Opponents of Title II regulations were applauding the draft network neutrality legislation circulating Friday, with some suggesting the FCC should stand down and let Congress provide clear marching orders on protecting an open Internet.
"We've long felt this is an issue best addressed by Congress. Investors and consumers need certainty, not years of litigation and possibly higher monthly bills," said AT&T executive VP of federal relations Tim McKone. "We stand ready to work constructively with Congress towards that end."
"This new and real congressional focus on resolving the net neutrality issue in Congress through compromise in the legislative process will test whether the FCC really wants real legal authority to preserve an Open Internet? Or does the FCC prefer to roll the dice a third time and risk strike three on its 0-2 legal count?" said Scott Cleland of Netcompetition.org.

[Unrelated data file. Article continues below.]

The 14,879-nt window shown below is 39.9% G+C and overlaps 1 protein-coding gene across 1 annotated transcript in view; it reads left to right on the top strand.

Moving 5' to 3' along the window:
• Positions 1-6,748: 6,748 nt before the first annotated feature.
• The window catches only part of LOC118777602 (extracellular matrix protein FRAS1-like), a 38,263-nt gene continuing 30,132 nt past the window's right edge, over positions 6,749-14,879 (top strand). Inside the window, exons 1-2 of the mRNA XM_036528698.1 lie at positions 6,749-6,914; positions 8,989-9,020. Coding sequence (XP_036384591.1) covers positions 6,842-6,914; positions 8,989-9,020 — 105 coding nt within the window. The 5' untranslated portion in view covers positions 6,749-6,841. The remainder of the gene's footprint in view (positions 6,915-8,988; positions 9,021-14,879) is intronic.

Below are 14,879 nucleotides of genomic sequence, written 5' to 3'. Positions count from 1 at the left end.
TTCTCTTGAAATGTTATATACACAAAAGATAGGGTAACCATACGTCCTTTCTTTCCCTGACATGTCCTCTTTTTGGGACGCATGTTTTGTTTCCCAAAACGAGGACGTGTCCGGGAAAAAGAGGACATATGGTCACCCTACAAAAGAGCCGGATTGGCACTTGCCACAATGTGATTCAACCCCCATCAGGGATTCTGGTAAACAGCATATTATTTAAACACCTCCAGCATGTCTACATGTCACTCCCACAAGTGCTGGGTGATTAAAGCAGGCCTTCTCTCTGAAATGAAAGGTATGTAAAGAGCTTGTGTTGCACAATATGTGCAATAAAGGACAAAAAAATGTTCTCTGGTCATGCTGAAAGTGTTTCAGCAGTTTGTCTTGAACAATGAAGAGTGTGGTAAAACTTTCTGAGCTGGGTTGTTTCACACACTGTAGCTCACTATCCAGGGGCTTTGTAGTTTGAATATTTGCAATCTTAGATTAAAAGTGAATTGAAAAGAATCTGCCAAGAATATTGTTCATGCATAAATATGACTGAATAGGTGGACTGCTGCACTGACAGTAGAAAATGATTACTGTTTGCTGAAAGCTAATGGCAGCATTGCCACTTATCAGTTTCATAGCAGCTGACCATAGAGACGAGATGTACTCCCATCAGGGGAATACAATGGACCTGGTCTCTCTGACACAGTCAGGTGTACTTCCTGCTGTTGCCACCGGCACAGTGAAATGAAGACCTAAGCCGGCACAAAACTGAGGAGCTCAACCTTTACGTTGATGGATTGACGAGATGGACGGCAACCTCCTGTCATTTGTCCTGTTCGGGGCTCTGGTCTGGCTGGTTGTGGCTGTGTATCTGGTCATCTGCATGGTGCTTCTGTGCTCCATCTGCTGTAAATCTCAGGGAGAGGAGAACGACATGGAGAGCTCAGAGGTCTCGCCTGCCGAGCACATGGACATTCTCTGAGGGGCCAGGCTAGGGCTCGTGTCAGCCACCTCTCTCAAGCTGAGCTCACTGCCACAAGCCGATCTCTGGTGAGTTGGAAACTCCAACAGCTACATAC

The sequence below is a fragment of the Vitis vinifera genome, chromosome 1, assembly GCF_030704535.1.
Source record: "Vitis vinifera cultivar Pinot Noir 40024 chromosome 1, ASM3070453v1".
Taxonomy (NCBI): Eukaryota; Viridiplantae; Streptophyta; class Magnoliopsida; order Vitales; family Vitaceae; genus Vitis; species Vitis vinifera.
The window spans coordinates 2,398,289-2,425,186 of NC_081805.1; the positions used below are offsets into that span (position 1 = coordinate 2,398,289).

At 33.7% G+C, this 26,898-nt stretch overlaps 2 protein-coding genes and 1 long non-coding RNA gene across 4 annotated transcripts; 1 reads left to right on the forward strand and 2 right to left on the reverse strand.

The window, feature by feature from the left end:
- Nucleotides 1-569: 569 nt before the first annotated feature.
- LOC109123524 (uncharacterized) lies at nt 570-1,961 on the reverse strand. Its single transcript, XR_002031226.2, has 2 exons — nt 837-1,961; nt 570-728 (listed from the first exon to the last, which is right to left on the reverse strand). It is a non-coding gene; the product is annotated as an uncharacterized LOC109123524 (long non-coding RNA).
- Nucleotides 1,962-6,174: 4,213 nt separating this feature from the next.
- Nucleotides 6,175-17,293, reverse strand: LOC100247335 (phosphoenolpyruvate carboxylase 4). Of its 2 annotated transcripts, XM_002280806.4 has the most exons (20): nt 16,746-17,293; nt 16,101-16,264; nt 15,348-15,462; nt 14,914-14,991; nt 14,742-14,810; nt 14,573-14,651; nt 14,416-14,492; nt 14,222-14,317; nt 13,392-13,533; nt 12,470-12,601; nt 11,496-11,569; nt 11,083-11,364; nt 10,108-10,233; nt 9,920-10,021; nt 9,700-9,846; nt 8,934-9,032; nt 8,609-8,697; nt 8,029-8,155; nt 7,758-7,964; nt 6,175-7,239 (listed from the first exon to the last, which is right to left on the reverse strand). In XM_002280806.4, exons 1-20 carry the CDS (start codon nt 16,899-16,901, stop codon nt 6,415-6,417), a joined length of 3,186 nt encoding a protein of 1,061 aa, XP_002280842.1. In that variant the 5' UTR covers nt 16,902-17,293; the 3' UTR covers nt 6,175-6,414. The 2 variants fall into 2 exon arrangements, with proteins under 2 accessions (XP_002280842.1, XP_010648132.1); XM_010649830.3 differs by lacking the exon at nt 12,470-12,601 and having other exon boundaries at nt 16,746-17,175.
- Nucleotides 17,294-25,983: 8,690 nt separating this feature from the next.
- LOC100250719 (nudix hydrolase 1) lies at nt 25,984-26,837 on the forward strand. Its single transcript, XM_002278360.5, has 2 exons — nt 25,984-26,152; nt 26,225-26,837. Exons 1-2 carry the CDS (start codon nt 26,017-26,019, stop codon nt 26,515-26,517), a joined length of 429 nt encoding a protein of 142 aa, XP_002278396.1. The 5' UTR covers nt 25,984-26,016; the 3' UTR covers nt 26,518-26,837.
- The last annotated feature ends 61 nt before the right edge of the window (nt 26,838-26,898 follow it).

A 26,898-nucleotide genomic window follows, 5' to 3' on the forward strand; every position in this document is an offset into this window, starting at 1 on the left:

Contributing editor John Eggerton has been an editor and/or writer on media regulation, legislation and policy for over four decades, including covering the FCC, FTC, Congress, the major media trade associations, and the federal courts. In addition to Multichannel News and Broadcasting + Cable, his work has appeared in Radio World, TV Technology, TV Fax, This Week in Consumer Electronics, Variety and the Encyclopedia Britannica.
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